Grasshoppers are eating grass and other forage grown for livestock in such proportions that some U.S. ranchers are selling cattle because they won't have feed for the animals this winter.
Mark Tubbs, who ranches in southwest South Dakota and inside the Wyoming border, plans to sell about a third of his cows this fall after putting up a sixth of the hay he usually does. He had been expecting a decent cutting -- until the grasshoppers started chomping.
"This year we had a good start but they just took it," said Tubbs, 57. "The grasshoppers have taken it down to the dirt. They've eaten everything but the cactus."
Much of Nebraska, South Dakota, Wyoming, Montana and Idaho have the worst infestations of grasshoppers this year, but large populations also have been found in North Dakota, Kansas, Oklahoma, Texas, Colorado, Utah, Washington, Oregon, California and Arizona, according to the U.S. Department of Agriculture.
"It's just off the charts," said Bruce Helbig, state plant health director with the USDA's Animal and Plant Health Inspection Service (APHIS) in Pierre. In far southwest South Dakota, there are more than 60 grasshoppers per square yard.
Still, ranchers' hopper-instigated sell-offs are unlikely to increase consumer meat prices, said Adele Harty, Haakon County Extension educator. "In the past when we've had droughts we haven't seen that result," she said.
That's little comfort to David Kane, a rancher near Sheridan, Wyo., who said the grasshoppers on his ranch are the worst they've been in more than 20 years. Kane already sold off part of his herd because the pests ate his cows' food.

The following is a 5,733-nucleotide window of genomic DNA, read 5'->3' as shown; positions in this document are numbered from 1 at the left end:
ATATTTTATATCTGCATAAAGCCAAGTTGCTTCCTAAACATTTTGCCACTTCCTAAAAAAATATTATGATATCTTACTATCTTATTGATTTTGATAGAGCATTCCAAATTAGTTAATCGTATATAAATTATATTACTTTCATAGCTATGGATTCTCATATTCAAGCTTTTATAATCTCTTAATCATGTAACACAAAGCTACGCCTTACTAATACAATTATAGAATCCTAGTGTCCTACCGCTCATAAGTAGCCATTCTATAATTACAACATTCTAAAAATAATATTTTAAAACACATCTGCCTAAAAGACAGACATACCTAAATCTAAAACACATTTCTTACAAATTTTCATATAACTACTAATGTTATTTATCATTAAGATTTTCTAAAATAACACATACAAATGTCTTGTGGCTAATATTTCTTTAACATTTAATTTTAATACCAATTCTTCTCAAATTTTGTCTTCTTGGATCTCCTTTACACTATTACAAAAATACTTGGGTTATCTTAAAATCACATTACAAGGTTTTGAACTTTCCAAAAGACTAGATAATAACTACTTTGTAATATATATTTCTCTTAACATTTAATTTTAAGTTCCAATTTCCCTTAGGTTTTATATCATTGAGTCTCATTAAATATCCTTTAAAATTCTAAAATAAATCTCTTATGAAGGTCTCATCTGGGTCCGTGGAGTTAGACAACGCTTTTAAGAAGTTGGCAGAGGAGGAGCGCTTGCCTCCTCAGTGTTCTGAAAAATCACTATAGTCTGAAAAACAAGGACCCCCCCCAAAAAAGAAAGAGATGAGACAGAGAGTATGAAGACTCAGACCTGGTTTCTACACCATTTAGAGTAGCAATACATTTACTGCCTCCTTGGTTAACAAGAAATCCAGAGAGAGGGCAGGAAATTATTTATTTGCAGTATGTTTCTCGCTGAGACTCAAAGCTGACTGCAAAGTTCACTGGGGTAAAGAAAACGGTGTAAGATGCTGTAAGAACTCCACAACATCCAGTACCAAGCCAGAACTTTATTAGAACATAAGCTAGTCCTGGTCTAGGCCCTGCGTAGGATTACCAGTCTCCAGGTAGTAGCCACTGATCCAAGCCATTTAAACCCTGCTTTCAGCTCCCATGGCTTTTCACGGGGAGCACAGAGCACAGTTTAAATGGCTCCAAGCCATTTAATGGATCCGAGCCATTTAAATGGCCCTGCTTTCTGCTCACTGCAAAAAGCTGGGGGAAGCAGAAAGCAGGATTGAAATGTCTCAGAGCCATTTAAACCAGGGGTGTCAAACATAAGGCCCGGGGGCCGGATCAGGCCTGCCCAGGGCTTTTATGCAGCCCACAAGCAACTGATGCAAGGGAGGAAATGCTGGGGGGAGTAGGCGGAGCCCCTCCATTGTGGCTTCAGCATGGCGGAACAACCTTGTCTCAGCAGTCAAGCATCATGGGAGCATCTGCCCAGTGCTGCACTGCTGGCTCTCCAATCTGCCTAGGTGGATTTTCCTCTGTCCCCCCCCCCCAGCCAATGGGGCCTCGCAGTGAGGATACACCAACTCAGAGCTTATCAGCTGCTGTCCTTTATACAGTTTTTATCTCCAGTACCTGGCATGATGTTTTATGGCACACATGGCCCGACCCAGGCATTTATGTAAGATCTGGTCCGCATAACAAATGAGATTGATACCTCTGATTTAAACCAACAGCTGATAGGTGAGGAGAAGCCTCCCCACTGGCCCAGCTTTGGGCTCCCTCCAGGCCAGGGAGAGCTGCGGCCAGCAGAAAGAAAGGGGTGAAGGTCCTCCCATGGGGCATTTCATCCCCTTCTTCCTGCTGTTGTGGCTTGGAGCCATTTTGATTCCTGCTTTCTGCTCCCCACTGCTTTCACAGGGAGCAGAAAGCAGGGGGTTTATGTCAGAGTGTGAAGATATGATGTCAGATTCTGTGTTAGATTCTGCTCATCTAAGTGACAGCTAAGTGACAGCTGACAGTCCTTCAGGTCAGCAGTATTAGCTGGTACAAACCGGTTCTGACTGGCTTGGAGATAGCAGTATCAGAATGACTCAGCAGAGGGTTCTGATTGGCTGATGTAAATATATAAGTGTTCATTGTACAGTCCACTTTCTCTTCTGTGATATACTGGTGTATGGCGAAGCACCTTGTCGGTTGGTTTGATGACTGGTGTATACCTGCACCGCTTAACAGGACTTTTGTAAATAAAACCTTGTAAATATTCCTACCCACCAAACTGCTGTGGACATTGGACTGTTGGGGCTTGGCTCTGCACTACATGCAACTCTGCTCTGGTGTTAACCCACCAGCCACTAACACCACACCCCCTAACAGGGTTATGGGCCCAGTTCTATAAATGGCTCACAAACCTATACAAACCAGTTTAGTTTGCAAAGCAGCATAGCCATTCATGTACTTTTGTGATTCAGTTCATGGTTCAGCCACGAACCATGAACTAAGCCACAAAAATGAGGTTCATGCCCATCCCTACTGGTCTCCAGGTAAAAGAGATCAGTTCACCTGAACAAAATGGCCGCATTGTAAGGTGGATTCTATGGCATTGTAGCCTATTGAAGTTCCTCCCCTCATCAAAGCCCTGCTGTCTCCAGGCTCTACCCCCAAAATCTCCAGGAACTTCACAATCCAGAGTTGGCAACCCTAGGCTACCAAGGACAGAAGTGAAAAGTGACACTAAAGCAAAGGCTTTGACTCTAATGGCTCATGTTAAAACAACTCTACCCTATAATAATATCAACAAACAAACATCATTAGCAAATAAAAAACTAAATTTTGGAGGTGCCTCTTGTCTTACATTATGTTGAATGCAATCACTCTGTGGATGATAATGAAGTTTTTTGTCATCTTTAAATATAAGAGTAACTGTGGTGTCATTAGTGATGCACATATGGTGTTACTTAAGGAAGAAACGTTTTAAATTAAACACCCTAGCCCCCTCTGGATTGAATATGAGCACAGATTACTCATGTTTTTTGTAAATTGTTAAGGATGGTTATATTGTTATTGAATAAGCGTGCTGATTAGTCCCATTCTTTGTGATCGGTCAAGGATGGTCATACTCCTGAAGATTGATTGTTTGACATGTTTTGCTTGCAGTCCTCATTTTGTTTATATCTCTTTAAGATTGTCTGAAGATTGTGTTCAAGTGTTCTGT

"They're devastating," Kane said. "They were so bad here on the ranch that we sprayed our meadows because the second-cutting of alfalfa wouldn't green up because they were eating it as fast as it was trying to grow."
Helbig said his agency has a program set up to protect forage in 17 western states. The federal government covers the cost of spraying federal land, pays 50 percent of the cost on state land and pays a third on private land, he said.
To cut ranchers' costs and stretch available dollars, researchers also are studying whether a method called alternate or skip swathing works as well as spraying an entire field, Helbig said. Skip swathing entails spraying every other 100-foot-wide strip by airplane. Grasshoppers move a lot and eventually will end up in one of the sprayed areas, he said.
Bruce Shambaugh, state plant health director with APHIS in Cheyenne, Wyo., said the grasshopper infestation is a natural cycle. The number of grasshoppers, like many other insects, ebb and flow based on moisture, drought and other factors, he said.
"It's a combination of several different things, of which I don't think anybody has got a firm handle on exactly what it is," Shambaugh said.
He also said the problem is expected to be worse next year -- more bad news for Tubbs, who said the infestation is just the latest challenge in a disheartening decade of drought.
"We've had one good year in the last 10 years, and that was in 2005," he said. "That's the problem we're having with the grasshoppers. It's just taking the will and the heart out of us."
Associated Press Writer Matt Joyce contributed to this story from Cheyenne, Wyo.
Copyright 2009 The Associated Press.